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Author Notes:

Sanne J.H. van Rooij, PhD, Department of Psychiatry and Behavioral Sciences, Emory University School of Medicine, 69 Jesse Hill Jr Dr SE, Atlanta, GA 30303, USA, Tel: 404-251-8926, Fax: 404-778-1488, sanne.van.rooij@emory.edu.

We would like to acknowledge Debra Houry, M.D., and Abigail Hankin-Wei, M.D. for their collaborative efforts on this study.

We would also like to thank Alex O. Rothbaum; Thomas Crow; Heather Grinstead; Jessica Maples-Keller; Devika Fiorillo; Renuka Reddy; Zachary Clifford; Adam Munoz; Erin Lightman-Renner; Lydia Odenat; Loren M. Post; Liza C. Zwiebach; Kathryn Breazeale; Jessica Morgan; Natasha Mehta; Elicia D. Skelton; Taleesha S. Booker; Jonathan Zebrowski; Siddharta Kosaraju; and Ariella Dagi for their work in the Emergency Department recruiting and assessing participants.

Dr. Rothbaum has received funding from the Wounded Warrior Project, the Department of Defense (Clinical Trial Grant W81XWH-10-1-1045), NIMH (grant 1R01MH094757-01), a Brain and Behavior Research Foundation (NARSAD) Distinguished Investigator Grant, the McCormick Foundation, and Transcept Pharmaceuticals; she has served on an advisory board for Genentech, owns equity in Virtually Better, and has received royalties from Oxford University Press, Guilford, American Psychiatric Publishing, and Emory University.

The other authors report no biomedical financial interests or potential conflicts of interest.


Research Funding:

This work was supported by funding from the National Institute of Mental Health (R01 MH094757 (KJR), R21 MH106902 (TJ), F32 MH101976 (JSS)); and by UL1 TR000424.


  • Science & Technology
  • Life Sciences & Biomedicine
  • Neurosciences
  • Psychiatry
  • Neurosciences & Neurology
  • Emergency department
  • fMRI
  • Functional magnetic resonance imaging
  • Hippocampus
  • Longitudinal study
  • Posttraumatic stress disorder
  • Predictive biomarkers
  • Prospective study
  • PTSD
  • Response inhibition
  • FMRI

The Role of the Hippocampus in Predicting Future Posttraumatic Stress Disorder Symptoms in Recently Traumatized Civilians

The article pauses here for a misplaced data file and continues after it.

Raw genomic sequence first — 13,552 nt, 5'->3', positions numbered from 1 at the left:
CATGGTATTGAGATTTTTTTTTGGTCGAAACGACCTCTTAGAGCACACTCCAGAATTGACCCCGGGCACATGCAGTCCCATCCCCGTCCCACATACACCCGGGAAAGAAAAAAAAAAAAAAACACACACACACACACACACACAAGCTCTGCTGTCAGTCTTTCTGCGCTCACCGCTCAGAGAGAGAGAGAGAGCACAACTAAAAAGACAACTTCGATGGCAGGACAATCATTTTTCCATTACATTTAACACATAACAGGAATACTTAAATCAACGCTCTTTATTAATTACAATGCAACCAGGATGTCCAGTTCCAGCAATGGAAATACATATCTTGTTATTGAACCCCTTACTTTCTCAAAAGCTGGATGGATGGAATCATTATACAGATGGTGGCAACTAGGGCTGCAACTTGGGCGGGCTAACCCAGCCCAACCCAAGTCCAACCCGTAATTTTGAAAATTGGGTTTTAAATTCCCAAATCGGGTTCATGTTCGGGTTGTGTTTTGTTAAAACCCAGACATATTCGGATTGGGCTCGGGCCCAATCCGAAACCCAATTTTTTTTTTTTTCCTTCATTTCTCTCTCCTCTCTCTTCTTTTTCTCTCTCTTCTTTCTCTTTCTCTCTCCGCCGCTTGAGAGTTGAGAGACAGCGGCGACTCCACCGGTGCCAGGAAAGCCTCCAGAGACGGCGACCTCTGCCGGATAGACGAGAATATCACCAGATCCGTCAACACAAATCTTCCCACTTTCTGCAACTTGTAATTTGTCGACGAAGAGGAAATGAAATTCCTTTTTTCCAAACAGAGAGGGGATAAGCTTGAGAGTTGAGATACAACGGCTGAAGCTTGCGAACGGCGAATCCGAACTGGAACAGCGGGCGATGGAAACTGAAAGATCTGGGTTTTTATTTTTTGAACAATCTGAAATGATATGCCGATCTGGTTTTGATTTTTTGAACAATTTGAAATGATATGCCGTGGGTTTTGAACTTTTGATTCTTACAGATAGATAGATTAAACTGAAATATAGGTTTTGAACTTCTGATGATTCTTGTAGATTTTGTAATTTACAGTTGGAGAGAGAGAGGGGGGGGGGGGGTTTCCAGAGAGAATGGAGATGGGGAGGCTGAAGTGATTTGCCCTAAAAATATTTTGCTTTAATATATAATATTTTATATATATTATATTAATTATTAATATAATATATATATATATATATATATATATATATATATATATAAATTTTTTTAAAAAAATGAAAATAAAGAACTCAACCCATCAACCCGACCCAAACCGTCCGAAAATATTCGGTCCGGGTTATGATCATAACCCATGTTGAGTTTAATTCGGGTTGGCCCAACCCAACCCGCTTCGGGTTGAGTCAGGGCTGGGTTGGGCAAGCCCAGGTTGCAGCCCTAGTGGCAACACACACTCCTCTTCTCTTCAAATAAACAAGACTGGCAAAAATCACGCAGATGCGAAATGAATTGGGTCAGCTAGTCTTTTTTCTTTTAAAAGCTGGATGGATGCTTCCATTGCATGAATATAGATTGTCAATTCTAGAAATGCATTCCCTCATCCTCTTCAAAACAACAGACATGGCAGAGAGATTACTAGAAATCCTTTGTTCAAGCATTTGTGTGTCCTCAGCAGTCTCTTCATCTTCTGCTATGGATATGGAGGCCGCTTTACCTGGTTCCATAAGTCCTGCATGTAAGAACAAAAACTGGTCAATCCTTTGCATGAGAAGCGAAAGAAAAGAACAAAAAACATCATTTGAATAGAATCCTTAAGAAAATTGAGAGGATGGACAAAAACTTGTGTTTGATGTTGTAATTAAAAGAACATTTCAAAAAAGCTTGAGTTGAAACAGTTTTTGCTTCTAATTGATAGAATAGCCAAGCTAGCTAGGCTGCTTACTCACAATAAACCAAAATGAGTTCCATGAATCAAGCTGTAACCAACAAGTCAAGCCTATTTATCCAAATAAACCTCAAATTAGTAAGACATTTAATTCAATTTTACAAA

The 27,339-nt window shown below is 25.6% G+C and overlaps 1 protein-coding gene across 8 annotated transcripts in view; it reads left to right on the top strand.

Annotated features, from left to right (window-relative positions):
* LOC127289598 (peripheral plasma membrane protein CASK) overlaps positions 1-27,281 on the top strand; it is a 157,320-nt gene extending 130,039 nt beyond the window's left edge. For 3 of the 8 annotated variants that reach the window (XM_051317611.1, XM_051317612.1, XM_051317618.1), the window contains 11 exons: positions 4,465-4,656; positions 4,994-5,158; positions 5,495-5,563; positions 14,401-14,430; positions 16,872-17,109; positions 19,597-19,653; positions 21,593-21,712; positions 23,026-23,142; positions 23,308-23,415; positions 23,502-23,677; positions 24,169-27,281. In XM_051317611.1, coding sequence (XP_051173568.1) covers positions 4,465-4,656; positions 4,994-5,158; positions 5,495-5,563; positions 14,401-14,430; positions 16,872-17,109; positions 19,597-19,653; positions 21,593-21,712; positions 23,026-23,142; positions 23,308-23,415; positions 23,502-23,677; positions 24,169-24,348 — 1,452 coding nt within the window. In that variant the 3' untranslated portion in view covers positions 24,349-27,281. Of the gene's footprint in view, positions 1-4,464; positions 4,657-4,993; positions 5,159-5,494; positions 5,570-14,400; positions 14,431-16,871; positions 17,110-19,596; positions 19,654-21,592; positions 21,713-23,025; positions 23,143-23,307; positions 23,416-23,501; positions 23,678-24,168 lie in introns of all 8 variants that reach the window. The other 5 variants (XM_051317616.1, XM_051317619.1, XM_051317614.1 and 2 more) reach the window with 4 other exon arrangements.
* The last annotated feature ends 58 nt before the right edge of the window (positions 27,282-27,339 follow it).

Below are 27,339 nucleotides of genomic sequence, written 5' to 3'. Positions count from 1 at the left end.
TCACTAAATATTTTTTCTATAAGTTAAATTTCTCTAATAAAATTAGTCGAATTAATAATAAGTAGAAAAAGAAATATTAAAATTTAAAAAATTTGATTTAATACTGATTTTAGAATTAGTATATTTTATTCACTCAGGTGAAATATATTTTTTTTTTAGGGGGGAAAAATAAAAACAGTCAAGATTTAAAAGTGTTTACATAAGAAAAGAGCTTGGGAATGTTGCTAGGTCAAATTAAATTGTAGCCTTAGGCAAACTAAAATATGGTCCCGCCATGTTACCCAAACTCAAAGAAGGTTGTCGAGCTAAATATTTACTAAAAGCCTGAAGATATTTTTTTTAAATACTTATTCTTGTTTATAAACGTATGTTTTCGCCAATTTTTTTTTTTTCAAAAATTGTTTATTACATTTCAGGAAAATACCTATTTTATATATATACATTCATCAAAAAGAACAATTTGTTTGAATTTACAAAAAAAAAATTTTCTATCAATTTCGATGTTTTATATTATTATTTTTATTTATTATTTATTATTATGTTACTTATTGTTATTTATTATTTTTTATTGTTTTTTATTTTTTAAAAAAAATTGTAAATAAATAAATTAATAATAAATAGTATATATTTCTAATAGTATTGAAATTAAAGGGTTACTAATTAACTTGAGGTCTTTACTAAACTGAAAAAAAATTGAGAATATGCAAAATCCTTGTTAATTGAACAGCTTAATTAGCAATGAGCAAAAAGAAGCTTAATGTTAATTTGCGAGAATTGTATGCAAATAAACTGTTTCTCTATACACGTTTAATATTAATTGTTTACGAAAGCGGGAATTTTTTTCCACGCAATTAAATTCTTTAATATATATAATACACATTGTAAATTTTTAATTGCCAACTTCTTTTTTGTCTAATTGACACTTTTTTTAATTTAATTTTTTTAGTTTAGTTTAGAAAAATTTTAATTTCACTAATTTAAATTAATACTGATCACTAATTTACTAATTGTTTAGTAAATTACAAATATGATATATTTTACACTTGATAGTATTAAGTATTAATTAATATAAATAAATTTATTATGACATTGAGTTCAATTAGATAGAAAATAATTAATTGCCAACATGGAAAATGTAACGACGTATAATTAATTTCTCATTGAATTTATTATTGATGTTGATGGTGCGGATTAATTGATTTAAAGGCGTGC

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Journal Title:

Biological Psychiatry


Volume 84, Number 2


, Pages 106-115

Type of Work:

Article | Post-print: After Peer Review


Background: Understanding the neurobiological mechanisms that predict posttraumatic stress disorder (PTSD) in recent trauma survivors is important for early interventions. Impaired inhibition of fear or behavioral responses is thought to be central to PTSD symptomatology, but its role in predicting PTSD is unknown. Here we examine whether brain function during response inhibition early after a civilian trauma can predict future PTSD symptoms. Methods: Participants (original sample, n = 27; replication sample, n = 31) were recruited in the emergency department within 24 hours of trauma exposure. PTSD symptoms were assessed in the emergency department and 1, 3, and 6 months posttrauma. A Go/NoGo procedure in a 3T magnetic resonance imaging scanner was used to measure neural correlates of response inhibition 1 to 2 months posttrauma. Elastic net regression was used to define the most optimal model to predict PTSD symptoms at 3 and 6 months among demographic, clinical, and imaging measures. Results: Less hippocampal activation was a significant predictor in the model predicting PTSD symptoms at 3 months (F11,22 = 4.33, p =.01) and 6 months (F9,19 = 4.96, p =.01). Other significant predictors in the model were race and pain level in the emergency department (3 months), and race and baseline depression symptoms (6 months). Using these predictors in a linear regression in the replication sample again resulted in significant models (3 months [F3,23 = 3.03, p =.05], 6 months [F3,20 = 5.74, p =.007]) with hippocampal activation predicting PTSD symptoms at 3 and 6 months. Conclusions: Decreased inhibition-related hippocampal activation soon after trauma predicted future PTSD symptom severity. This finding may contribute to early identification of at-risk individuals and reveals potential targets for intervention or symptom prevention in the aftermath of trauma.

Copyright information:

© 2017 Society of Biological Psychiatry

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